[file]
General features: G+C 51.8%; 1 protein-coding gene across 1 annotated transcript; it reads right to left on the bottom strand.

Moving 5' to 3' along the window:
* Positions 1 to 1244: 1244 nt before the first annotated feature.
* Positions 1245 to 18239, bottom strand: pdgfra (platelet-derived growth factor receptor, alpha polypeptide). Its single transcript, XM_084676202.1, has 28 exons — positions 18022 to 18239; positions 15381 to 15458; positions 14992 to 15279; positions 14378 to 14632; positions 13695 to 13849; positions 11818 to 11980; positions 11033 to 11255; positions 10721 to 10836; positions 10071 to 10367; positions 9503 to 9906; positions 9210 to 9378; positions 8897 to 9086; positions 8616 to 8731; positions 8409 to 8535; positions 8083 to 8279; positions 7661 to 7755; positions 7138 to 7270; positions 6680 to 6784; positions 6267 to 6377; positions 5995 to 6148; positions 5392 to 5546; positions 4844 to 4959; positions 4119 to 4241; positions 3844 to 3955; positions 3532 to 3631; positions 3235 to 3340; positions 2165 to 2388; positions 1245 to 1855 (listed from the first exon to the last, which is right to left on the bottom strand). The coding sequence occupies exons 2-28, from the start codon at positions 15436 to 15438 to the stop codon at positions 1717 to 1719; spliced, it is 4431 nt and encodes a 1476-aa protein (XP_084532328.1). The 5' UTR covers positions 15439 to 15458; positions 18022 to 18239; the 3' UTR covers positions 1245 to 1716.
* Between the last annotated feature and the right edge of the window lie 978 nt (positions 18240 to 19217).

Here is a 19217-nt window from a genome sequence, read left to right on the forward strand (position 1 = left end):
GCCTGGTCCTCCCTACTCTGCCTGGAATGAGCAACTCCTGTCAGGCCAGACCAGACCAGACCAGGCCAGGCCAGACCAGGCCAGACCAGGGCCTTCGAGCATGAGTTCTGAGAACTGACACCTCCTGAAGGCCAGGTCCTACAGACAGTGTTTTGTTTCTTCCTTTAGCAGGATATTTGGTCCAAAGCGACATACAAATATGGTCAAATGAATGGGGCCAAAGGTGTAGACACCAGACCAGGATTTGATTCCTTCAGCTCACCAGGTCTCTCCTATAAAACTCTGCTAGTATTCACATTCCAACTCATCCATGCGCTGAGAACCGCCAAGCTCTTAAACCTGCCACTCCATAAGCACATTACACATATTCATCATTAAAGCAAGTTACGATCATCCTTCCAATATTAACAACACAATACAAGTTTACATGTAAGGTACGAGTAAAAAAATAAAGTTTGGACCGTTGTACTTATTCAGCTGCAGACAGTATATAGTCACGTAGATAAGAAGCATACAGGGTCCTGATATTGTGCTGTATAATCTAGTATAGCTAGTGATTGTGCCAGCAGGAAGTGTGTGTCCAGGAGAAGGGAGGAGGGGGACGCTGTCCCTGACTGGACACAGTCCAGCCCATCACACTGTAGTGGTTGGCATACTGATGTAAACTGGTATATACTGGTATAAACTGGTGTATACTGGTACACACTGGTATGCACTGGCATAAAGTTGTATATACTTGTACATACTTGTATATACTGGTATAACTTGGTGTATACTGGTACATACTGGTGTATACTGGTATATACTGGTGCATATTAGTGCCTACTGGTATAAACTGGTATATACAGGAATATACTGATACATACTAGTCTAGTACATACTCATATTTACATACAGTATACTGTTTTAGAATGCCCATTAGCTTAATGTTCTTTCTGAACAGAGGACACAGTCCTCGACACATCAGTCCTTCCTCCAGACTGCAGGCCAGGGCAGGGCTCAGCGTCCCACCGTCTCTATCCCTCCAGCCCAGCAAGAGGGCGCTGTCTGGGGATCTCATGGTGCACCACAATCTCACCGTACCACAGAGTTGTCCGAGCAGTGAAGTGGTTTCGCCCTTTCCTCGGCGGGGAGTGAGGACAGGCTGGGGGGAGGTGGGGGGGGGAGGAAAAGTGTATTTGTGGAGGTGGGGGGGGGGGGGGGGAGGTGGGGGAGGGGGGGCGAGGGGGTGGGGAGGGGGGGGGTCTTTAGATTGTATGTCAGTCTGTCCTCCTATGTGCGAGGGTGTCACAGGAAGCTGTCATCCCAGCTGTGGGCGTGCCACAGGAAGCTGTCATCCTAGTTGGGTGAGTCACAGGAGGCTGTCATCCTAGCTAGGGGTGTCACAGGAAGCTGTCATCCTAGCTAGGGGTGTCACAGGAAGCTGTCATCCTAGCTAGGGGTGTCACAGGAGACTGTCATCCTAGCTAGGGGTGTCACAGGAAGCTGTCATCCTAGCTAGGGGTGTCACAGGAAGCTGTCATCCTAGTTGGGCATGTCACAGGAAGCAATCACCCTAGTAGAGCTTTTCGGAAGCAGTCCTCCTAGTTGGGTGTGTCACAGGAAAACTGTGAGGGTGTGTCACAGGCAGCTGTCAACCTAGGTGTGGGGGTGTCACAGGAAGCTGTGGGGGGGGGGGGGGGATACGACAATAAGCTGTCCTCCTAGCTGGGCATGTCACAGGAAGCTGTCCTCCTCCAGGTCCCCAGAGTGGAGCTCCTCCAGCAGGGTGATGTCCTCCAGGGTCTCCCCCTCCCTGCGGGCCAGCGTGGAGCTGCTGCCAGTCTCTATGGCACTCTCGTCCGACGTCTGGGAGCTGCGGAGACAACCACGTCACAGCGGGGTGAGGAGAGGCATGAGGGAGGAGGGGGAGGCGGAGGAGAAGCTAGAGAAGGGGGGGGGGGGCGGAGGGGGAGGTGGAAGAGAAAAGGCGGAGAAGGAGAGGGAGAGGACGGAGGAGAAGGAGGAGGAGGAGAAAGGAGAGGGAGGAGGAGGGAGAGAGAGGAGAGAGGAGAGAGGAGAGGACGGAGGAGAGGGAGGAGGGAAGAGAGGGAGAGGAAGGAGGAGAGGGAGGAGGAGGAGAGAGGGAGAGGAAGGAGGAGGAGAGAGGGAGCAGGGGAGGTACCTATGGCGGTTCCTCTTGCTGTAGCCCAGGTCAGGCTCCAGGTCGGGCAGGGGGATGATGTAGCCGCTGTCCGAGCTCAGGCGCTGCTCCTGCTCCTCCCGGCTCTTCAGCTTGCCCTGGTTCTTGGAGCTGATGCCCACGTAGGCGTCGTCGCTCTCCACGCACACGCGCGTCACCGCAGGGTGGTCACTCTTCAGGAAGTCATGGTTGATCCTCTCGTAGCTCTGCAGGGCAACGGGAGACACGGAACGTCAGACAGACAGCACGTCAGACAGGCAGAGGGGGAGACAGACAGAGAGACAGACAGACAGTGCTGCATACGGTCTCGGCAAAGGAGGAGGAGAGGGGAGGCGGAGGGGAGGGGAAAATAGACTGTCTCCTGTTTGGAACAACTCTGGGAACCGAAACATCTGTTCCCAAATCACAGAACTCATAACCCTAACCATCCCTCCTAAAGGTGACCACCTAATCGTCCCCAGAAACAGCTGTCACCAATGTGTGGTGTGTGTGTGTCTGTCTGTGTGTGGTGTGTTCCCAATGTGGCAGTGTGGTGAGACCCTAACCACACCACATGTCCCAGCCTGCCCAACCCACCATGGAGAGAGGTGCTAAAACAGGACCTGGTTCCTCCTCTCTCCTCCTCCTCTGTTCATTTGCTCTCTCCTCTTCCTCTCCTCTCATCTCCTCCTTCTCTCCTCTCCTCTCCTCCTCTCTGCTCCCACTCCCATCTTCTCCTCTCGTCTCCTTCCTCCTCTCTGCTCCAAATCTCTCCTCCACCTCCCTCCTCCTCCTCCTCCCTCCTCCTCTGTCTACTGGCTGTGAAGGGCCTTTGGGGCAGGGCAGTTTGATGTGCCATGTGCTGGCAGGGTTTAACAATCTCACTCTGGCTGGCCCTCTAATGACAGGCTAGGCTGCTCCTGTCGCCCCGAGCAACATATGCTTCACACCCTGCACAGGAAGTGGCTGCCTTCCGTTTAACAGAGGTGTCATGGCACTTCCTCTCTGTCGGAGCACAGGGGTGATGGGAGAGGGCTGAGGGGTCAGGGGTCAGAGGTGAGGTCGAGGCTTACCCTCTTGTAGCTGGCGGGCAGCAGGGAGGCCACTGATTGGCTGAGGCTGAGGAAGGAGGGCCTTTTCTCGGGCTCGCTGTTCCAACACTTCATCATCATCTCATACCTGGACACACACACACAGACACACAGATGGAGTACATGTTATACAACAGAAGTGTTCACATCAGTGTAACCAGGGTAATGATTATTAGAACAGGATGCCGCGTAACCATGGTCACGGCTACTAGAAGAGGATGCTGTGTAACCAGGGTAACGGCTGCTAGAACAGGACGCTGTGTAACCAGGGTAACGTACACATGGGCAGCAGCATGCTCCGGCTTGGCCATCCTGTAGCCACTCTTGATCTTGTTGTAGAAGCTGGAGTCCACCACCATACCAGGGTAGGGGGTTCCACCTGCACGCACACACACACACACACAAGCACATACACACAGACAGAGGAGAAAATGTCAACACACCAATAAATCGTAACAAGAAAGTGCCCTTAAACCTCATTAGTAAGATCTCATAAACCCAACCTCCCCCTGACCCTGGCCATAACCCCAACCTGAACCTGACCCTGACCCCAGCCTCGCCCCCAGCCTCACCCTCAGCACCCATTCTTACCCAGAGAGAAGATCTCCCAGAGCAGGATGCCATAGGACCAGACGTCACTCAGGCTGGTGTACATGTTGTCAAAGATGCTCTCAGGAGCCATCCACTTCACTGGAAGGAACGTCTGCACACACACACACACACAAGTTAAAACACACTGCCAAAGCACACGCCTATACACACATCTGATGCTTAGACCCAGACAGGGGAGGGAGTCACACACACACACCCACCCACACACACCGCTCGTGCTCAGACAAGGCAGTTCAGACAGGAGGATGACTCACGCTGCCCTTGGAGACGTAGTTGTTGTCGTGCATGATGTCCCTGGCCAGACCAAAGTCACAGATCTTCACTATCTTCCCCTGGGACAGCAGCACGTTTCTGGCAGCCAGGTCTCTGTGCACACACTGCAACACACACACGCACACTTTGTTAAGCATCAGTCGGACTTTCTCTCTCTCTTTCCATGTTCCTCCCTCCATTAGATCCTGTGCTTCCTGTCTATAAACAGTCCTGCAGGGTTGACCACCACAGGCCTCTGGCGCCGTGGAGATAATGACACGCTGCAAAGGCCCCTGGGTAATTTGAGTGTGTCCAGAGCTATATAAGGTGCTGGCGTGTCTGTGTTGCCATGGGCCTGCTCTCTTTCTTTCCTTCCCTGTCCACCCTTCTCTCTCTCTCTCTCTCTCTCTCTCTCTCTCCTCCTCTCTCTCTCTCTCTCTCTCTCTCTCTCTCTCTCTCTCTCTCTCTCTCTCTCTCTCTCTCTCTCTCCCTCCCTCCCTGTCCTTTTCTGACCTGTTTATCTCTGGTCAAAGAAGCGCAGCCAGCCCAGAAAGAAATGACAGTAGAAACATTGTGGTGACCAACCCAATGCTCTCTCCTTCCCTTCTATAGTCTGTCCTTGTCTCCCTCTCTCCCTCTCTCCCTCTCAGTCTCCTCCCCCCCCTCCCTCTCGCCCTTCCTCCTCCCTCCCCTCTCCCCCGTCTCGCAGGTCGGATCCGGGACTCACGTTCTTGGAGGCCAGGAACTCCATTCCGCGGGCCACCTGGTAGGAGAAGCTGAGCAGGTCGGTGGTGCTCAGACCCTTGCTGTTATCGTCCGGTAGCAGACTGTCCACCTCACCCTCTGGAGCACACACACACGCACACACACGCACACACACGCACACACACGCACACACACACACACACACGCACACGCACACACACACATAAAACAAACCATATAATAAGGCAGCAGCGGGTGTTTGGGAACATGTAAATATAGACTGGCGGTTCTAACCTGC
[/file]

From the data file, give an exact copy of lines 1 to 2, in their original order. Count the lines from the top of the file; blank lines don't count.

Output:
General features: G+C 51.8%; 1 protein-coding gene across 1 annotated transcript; it reads right to left on the bottom strand.

Moving 5' to 3' along the window: